Volume 30 1921 > Volume 30, No. 120 > The Origin of the stars, p 259-261
THE ORIGIN OF THE STARS.
[The following was written by some unknown old man (old—because of the character of the writing), who was probably of the Ngati-Pāka tribe of Wairoa, Nuhaka and Te Mahia, on the East Coast of New Zealand, which may be judged by the dialect, and from the fact that the paper from which these notes are extracted, gives several genealogical descents to Ihaka Whanga, a very well-known chief of those parts in the latter half of the nineteenth century. This is one of the late Samuel Locke's papers, now with the Society. One would much like to have questioned the old man on the meanings he would have given to the name of the stars. My translation of his karakias is, I fear, only an approximation to the meaning of the original.]
On the death of Hine-ahu-one (woman-made-of-earth; the first woman), the wife of Tane-nui-a-rangi (Great Tane-of-heaven), he cohabited with his own daughter, Hine-titama. During their dwelling on one occasion Hine-titama said to Tāne, “Who is my father?” Tāne pointed to his thighs. Hine-titama was overcome (with shame) at this answer, and fled. Tāne proceeded in pursuit of her, in vain, he could not overtake her. So he remained (disconsolate) at his home.
Hence it is that he brought forth the stars. There were four baskets (or receptacles) into which the stars were gathered, and their names are as follows: “Haruru,” “Taiaroa,” “Maemae,” and “Whiriwhiri.” When he placed the stars in these baskets the following karakia (or incantation) was recited:—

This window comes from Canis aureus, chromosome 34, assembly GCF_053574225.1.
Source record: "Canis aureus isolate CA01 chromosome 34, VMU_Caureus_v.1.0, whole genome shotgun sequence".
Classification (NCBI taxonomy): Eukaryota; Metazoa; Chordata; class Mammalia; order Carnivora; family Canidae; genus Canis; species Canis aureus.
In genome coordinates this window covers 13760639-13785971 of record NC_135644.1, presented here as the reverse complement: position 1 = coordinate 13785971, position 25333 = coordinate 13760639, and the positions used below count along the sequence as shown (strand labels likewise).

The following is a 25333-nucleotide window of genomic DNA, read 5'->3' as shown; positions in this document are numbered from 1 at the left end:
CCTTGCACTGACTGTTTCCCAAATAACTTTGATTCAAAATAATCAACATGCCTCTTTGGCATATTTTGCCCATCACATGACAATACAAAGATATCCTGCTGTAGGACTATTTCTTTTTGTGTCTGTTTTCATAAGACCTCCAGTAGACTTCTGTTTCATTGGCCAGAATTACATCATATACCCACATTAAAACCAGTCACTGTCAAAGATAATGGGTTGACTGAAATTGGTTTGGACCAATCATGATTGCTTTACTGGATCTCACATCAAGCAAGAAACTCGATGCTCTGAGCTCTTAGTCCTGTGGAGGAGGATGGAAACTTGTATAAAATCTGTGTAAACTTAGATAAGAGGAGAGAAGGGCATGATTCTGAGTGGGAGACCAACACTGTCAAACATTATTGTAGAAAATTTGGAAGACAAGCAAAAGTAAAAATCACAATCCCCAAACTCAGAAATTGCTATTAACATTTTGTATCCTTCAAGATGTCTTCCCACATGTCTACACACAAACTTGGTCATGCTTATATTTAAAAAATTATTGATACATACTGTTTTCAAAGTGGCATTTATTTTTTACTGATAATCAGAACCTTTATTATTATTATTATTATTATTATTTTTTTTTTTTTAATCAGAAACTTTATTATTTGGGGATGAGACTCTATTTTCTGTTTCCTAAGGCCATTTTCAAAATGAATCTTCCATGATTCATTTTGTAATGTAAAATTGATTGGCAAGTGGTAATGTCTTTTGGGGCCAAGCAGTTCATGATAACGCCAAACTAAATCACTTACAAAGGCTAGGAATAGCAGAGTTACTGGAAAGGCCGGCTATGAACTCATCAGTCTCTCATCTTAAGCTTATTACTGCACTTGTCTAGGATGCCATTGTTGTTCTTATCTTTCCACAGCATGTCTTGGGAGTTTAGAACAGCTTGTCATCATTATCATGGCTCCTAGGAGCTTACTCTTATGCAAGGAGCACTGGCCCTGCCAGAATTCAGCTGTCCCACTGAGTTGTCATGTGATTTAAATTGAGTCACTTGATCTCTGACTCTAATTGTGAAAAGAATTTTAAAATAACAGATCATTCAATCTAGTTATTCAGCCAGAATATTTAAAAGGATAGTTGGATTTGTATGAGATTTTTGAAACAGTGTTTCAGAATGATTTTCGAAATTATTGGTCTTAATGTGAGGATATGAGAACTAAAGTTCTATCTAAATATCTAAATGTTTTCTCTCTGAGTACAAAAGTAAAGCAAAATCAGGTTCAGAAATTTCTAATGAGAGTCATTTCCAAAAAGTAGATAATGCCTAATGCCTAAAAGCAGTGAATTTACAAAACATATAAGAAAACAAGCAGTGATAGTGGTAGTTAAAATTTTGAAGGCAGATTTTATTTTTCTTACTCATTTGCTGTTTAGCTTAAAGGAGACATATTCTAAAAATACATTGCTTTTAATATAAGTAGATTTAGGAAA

The following are the karakias of each basket:—
That is the karakia for “Hururu.” The following is for “Maemae” and “Taiaroa”:—
The following is for “Whiriwhiri” basket:—
The reason why Tāne-nui-a-rangi carried the stars above, was in order to adorn the belly of his parent, Rangi-nui (The Sky-father), which stands above. These stars were gods of the Maori people; and this is the prayer we used to address to them:—
Whangaia mai Puanga-nui-a-Tonga- 261
I te ata, kia kai mai te Rangi-tapu
He rangi aitu—e—
Ko Puanga, ko te matahi takurua
Ko te marua pipiri mai
Ko te toru, Aroaro-Whanui
Ko te wha, torotika whakarere
Ko te rima, Wawa
Ko te ono, Peke-tawhira
Ko te whitu, Peke-hawani
Ko te waru, Whiti-nga-kerekere
Ko te iwa, ko Taumua
Ko Tauroto, ko Tautukua
Ko Pakahi, ko Pakaha,
Ko te rua ko Hui-te-rangiora 1
Ko Manini-tua, ko Manini-aro,
Tauranga-te-ruhi, ko Te Pahekeheke
Ko Te Mania-rua, ko Te Pahekeheke
Taku kainga ko Hawaiki.
The above is the karakia whangai, or feeding incantation of the stars.
Sacrifice to Great Puanga (Rigel) of the south
In the morning the sacred heavens may feed
For it is a heaven of evil powers,
Puanga who presides over the first (month of winter)
The second month is the period of confinement (to the house)
The third, named Aroaro-whanui (a star)
The fourth is “straightness” abandoned
The fifth is Wawa (? a star)
The sixth is Peke-tawhiro (a star)
The seventh is Peke-hawani (a star)
The eighth is Whiti-nga-kerekere
The ninth is Taumua,
Together with Tauroto and Tau-tukua
With Pakahi and Pakaha
The container is Hui-te-rangiora*
With Manini-tua and Manini-ara
Taurangi-te-ruhi and Rakau-tu-ka
Mania-rua and Te Pahekeheke
My home is at Hawaiki.
1 Name of a cluster of stars, and also of a great navigator who visited the Antarctic and made many discoveries in the Pacific.